Author + information
- Maya Serhal,
- Ashok Mittal,
- Marianne Khoury,
- Ellen Brinza,
- Natalia Fendrikova-Mahlay,
- Heather Gornik and
- Esther Kim
Background: Spontaneous coronary dissection (SCAD) is an important cause of ACS in young women and is associated with fibromuscular dysplasia (FMD) in 45-72% of cases. ∼1/4 of FMD patients have a family history (FHx) of aneurysm, but FHx of arterial disorders among SCAD patients is not well described.
Methods: Medical records of patients enrolled in a prospective SCAD Registry were reviewed for self-reported 1st and 2nd degree FHx. All patients were seen by a FMD specialist from 8/2015-9/2016. FHx of arterial diseases were stratified by presence of FMD in the SCAD proband to determine if any differences in prevalence existed by co-existent FMD.
Results: Of 64 patients enrolled in the registry, 62 (95.3%) were screened for FMD from “head-to-pelvis” with CTA or MRA. Mean age at enrollment was 50.9 years; 100% were women. 17.2% (n=11) had more than one SCAD event. 27 patients (43.8 %) had FMD with the following distribution: 74.1% carotid, 51.9% renal, 29.6% vertebral, 18.6% mesenteric, 14.8% iliofemoral, and 11.1% intracranial. There was no significant difference in prevalence of FHx of aneurysm, dissection, early stroke, early MI by FMD in the SCAD proband (Table), though there was a trend for more FHx of aneurysms in those without FMD (p=0.07).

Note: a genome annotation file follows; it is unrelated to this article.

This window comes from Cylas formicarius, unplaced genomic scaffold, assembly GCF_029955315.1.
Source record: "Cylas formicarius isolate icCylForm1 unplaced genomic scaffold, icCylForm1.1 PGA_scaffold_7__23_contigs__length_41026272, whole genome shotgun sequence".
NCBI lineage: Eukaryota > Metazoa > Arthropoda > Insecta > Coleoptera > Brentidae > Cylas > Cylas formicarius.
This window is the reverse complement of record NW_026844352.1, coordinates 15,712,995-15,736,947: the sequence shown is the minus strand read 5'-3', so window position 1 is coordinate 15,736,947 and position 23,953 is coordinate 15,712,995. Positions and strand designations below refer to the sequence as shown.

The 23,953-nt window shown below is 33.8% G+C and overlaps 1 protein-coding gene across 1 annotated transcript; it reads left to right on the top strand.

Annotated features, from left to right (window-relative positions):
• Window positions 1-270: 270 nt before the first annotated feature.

Conclusions: FHx of aneurysm, early stroke, and early MI is highly prevalent in SCAD patients, regardless of the presence of concomitant FMD. The clinical implications of this finding warrant further study. This suggests that SCAD is a manifestation of underlying arteriopathy.
Poster Hall, Hall C
Saturday, March 18, 2017, 3:45 p.m.-4:30 p.m.
Session Title: Vascular Medicine: Emerging Concepts in Clinical Vascular Diseases
Abstract Category: 40. Vascular Medicine: Non Coronary Arterial Disease
Presentation Number: 1254-352
- 2017 American College of Cardiology Foundation